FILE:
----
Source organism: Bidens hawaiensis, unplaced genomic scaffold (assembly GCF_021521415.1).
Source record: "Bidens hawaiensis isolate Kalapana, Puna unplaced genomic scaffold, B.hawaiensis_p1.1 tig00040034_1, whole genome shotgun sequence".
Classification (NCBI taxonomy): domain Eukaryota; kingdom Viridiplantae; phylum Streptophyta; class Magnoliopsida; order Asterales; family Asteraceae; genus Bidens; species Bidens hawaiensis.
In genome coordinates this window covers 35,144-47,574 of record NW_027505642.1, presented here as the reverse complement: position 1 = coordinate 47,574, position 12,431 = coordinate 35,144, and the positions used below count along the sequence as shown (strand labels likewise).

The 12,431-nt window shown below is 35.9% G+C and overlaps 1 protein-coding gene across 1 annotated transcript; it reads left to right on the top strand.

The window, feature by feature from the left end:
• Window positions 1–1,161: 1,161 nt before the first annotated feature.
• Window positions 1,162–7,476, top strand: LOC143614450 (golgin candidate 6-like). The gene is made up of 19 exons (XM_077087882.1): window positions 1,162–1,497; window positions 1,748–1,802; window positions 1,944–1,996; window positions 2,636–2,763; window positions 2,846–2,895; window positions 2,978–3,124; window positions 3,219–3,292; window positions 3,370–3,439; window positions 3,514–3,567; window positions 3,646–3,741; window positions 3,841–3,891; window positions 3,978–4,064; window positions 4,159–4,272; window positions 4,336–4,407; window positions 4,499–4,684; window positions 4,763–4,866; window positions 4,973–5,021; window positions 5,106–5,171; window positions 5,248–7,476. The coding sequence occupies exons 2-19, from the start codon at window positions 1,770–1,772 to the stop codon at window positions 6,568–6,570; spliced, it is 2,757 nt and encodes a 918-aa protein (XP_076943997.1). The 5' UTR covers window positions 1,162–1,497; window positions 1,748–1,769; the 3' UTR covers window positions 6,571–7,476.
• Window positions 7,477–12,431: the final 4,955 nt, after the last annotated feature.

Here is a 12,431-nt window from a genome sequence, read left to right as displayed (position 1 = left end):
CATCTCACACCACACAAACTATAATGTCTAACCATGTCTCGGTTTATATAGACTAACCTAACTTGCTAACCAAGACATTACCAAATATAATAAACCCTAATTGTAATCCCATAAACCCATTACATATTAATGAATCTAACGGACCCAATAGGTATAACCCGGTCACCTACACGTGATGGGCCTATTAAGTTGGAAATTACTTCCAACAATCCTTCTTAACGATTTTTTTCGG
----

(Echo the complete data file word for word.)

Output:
Source organism: Bidens hawaiensis, unplaced genomic scaffold (assembly GCF_021521415.1).
Source record: "Bidens hawaiensis isolate Kalapana, Puna unplaced genomic scaffold, B.hawaiensis_p1.1 tig00040034_1, whole genome shotgun sequence".
Classification (NCBI taxonomy): domain Eukaryota; kingdom Viridiplantae; phylum Streptophyta; class Magnoliopsida; order Asterales; family Asteraceae; genus Bidens; species Bidens hawaiensis.
In genome coordinates this window covers 35,144-47,574 of record NW_027505642.1, presented here as the reverse complement: position 1 = coordinate 47,574, position 12,431 = coordinate 35,144, and the positions used below count along the sequence as shown (strand labels likewise).

The 12,431-nt window shown below is 35.9% G+C and overlaps 1 protein-coding gene across 1 annotated transcript; it reads left to right on the top strand.

The window, feature by feature from the left end:
• Window positions 1–1,161: 1,161 nt before the first annotated feature.
• Window positions 1,162–7,476, top strand: LOC143614450 (golgin candidate 6-like). The gene is made up of 19 exons (XM_077087882.1): window positions 1,162–1,497; window positions 1,748–1,802; window positions 1,944–1,996; window positions 2,636–2,763; window positions 2,846–2,895; window positions 2,978–3,124; window positions 3,219–3,292; window positions 3,370–3,439; window positions 3,514–3,567; window positions 3,646–3,741; window positions 3,841–3,891; window positions 3,978–4,064; window positions 4,159–4,272; window positions 4,336–4,407; window positions 4,499–4,684; window positions 4,763–4,866; window positions 4,973–5,021; window positions 5,106–5,171; window positions 5,248–7,476. The coding sequence occupies exons 2-19, from the start codon at window positions 1,770–1,772 to the stop codon at window positions 6,568–6,570; spliced, it is 2,757 nt and encodes a 918-aa protein (XP_076943997.1). The 5' UTR covers window positions 1,162–1,497; window positions 1,748–1,769; the 3' UTR covers window positions 6,571–7,476.
• Window positions 7,477–12,431: the final 4,955 nt, after the last annotated feature.

Here is a 12,431-nt window from a genome sequence, read left to right as displayed (position 1 = left end):
CATCTCACACCACACAAACTATAATGTCTAACCATGTCTCGGTTTATATAGACTAACCTAACTTGCTAACCAAGACATTACCAAATATAATAAACCCTAATTGTAATCCCATAAACCCATTACATATTAATGAATCTAACGGACCCAATAGGTATAACCCGGTCACCTACACGTGATGGGCCTATTAAGTTGGAAATTACTTCCAACAATCCTTCTTAACGATTTTTTTCGG